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Marie Marley

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Alzheimer's Caregivers: Smart Ways to Decrease Your Distress

Posted: 07/10/2012 10:38 am

Caregivers of people with Alzheimer's disease typically suffer deeply when their loved ones are upset or agitated about something. But there is a way to reduce that emotional distress. It's very simple. You just have to be aware that most people with cognitive impairment live only in the present (although they may maintain memories of emotionally-charged incidents.) This means that people with Alzheimer's have the following traits:

1. They usually quickly forget unpleasant things that happen to them

2. They often adapt to change faster than their caregivers do

3. They typically don't worry about the future

Let's look at each issue:

1. People with Alzheimer's usually quickly forget unpleasant things that happen to them

People with cognitive impairment usually don't stew about bad things that happen to them. That's because of the disease. They don't fret over things that happen simply because they don't remember them.

Yet caregivers who experience their loved one's distress over some issue tend to become quite upset. The reason is that caregivers don'teasily and quickly forget painful things that happen to their loved ones. They suffer long after the person with Alzheimer's has completely forgotten the issue and moved on.

An example is when my friend, Ann McHugh, DVM, of Overland Park, Kansas, took her mother, who was living in a nursing home, to her own home on Christmas day, thinking this would be a special treat. But once there, her mother became deeply distraught and kept begging to go home.

As Ann later narrated that story to me, it was clear that she was still upset about it. And the shocking thing was that this event that had occurred three years earlier. It's almost certain her mother forgot all about it the next day, if not the moment she arrived home that evening. So it was Ann -- not her mother -- who continued suffering.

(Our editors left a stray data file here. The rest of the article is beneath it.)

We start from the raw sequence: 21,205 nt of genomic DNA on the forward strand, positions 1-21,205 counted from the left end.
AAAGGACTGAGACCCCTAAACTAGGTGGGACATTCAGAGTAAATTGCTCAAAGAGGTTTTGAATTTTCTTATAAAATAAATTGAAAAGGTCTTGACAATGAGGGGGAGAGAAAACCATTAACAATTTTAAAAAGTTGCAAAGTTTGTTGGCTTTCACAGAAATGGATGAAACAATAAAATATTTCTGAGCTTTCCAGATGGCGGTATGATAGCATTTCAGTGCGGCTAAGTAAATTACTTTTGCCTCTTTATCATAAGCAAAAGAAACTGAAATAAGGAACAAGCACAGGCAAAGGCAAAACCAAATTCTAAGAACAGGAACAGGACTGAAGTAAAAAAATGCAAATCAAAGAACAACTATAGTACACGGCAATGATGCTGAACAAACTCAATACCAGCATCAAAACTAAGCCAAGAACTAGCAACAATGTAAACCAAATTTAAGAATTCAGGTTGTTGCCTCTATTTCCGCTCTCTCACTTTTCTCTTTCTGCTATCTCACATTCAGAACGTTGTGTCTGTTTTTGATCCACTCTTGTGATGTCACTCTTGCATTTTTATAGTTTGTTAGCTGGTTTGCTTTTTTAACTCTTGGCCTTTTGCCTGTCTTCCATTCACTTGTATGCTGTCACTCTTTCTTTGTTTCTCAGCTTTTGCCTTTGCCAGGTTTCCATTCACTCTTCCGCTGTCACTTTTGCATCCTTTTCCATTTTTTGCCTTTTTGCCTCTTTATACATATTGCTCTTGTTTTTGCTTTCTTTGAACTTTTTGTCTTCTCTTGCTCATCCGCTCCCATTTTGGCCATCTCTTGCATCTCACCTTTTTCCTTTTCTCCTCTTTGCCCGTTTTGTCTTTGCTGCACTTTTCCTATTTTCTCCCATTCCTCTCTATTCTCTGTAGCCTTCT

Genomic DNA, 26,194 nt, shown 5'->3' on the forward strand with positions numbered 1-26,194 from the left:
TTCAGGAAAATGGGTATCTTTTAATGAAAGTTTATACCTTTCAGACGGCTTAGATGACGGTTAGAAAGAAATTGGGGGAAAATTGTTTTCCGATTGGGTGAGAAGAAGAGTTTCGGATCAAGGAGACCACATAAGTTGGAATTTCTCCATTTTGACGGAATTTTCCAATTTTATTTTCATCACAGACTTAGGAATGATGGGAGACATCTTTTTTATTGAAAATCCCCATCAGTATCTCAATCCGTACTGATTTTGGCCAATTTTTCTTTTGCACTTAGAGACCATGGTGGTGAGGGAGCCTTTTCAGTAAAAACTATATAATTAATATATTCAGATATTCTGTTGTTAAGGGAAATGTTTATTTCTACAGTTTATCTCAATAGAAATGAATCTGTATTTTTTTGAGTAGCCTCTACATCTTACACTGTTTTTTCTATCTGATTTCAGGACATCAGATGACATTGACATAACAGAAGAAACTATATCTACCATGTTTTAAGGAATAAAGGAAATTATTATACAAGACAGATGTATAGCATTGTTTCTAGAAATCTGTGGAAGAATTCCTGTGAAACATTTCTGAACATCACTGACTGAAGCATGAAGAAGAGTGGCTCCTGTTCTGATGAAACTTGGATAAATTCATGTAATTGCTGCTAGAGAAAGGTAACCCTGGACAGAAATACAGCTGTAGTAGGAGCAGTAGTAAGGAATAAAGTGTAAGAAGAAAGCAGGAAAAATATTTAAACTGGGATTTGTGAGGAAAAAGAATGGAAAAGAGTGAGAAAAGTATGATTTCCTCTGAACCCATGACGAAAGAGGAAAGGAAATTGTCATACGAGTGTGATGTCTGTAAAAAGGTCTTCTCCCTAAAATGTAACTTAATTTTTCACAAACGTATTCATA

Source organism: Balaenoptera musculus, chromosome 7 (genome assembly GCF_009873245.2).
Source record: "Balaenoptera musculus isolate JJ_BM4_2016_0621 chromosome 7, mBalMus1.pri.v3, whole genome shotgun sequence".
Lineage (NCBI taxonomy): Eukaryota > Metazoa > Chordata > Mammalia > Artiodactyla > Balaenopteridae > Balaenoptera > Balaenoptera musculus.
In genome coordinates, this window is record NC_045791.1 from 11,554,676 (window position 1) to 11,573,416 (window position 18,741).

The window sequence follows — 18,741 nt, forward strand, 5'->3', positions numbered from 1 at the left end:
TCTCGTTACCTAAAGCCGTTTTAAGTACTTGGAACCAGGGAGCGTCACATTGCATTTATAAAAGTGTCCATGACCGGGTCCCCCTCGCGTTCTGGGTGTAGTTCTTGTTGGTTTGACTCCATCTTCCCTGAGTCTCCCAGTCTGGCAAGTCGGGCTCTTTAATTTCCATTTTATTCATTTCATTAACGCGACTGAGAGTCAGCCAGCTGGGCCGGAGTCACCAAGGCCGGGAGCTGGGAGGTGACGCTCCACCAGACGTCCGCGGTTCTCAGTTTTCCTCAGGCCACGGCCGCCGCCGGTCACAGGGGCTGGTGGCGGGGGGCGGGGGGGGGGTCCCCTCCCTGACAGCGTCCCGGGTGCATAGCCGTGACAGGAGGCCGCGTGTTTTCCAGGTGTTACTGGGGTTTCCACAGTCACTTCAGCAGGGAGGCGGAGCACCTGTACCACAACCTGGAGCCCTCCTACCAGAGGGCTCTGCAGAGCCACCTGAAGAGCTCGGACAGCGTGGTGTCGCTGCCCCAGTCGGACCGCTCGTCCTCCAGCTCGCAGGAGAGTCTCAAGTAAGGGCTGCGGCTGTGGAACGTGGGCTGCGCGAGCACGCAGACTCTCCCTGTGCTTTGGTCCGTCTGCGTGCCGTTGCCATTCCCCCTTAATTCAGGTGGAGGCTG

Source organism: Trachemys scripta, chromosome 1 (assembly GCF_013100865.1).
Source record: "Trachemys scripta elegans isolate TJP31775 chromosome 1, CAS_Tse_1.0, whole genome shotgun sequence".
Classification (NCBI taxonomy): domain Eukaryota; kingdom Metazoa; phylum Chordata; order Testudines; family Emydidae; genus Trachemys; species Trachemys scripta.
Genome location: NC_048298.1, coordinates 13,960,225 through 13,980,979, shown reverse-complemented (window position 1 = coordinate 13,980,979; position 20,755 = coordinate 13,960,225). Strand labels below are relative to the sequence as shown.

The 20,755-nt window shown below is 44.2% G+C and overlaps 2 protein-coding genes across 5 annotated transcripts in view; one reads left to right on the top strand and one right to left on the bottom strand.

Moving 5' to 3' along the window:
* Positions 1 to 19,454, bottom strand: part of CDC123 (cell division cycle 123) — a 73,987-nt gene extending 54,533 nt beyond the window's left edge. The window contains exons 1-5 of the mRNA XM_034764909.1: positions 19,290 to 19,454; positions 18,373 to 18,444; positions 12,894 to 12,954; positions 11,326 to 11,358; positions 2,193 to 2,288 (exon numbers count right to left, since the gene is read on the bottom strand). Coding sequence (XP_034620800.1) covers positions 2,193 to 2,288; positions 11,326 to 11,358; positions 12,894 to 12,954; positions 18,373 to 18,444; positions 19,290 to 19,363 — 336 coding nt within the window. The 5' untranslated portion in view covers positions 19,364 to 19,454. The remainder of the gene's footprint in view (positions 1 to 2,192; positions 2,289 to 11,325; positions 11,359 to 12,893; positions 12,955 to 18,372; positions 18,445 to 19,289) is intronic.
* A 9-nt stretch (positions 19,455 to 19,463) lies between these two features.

2. People with Alzheimer's often adapt to change faster than their caregivers do

People with dementia, particularly those in the mid- to late-stages, often adjust to change more easily than their loved ones do because they don't remember how things were before the change. Thus, they are not aware any change has taken place. This is especially true if the change is applied in a consistent manner with a lot of structure and a regular routine.

For example, when Ed, my Romanian soul mate, was moved to another room at the Alois Center, he kept saying over and over in a desperate and plaintive tone of voice, "I want to go home." I was terribly distressed because he was suffering and there was nothing I could do to help him. I cried all the way home that day.

Yet when I arrived to visit the next day he had forgotten all about it. Nonetheless, that urgent plea reverberated in my mind and caused me emotional anguish for days afterward. I was the one who was suffering -- not he.

3. People with Alzheimer's typically don't worry about the future

People with cognitive decline, especially those in the mid- to late stages, typically don't worry about the future. They don't experience the kind of anxiety about the future that we may because they don't have the mental capacity to do so.

For example, we are all aware that one of these days we are going to die. And the realization becomes more acute for people who have a terminal illness. But people with Alzheimer's rarely -- if ever -- think about death. They don't have a concept of the future and thus they don't have a concept of death. Nor do they tend to worry about other bad things that might happen to them.

In the early stage of his disease, Ed spent a lot of time thinking about death. But when his illness progressed he completely stopped.

So one secret to reducing your emotional distress is to remain aware that your loved one probably lives only in the present. That way you can be more at peace when he or she gets upset about something. You will be able to end your own suffering as quickly as your loved one does and then you can both move on to something pleasant.

This also points out the need to focus on making sure the person is having an enjoyable time in the present, and that you should not worry about mistakes you may make in your caregiving, because your loved one will most likely soon completely forget the incident.

To read more about Ed you can read my book, Come Back Early Today: A Memoir of Love, Alzheimer's and Joy, and visit my website, which also contains a wealth of information for Alzheimer's caregivers.

 
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